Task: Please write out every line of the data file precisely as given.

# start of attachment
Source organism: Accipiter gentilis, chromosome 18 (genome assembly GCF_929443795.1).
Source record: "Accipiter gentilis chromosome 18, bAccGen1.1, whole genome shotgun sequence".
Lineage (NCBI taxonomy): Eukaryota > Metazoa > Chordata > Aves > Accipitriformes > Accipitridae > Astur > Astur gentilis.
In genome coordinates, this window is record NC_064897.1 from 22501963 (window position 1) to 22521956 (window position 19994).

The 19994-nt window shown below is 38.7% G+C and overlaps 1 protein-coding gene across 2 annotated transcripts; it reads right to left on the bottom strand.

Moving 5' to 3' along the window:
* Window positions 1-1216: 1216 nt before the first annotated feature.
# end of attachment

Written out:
Source organism: Accipiter gentilis, chromosome 18 (genome assembly GCF_929443795.1).
Source record: "Accipiter gentilis chromosome 18, bAccGen1.1, whole genome shotgun sequence".
Lineage (NCBI taxonomy): Eukaryota > Metazoa > Chordata > Aves > Accipitriformes > Accipitridae > Astur > Astur gentilis.
In genome coordinates, this window is record NC_064897.1 from 22501963 (window position 1) to 22521956 (window position 19994).

The 19994-nt window shown below is 38.7% G+C and overlaps 1 protein-coding gene across 2 annotated transcripts; it reads right to left on the bottom strand.

Moving 5' to 3' along the window:
* Window positions 1-1216: 1216 nt before the first annotated feature.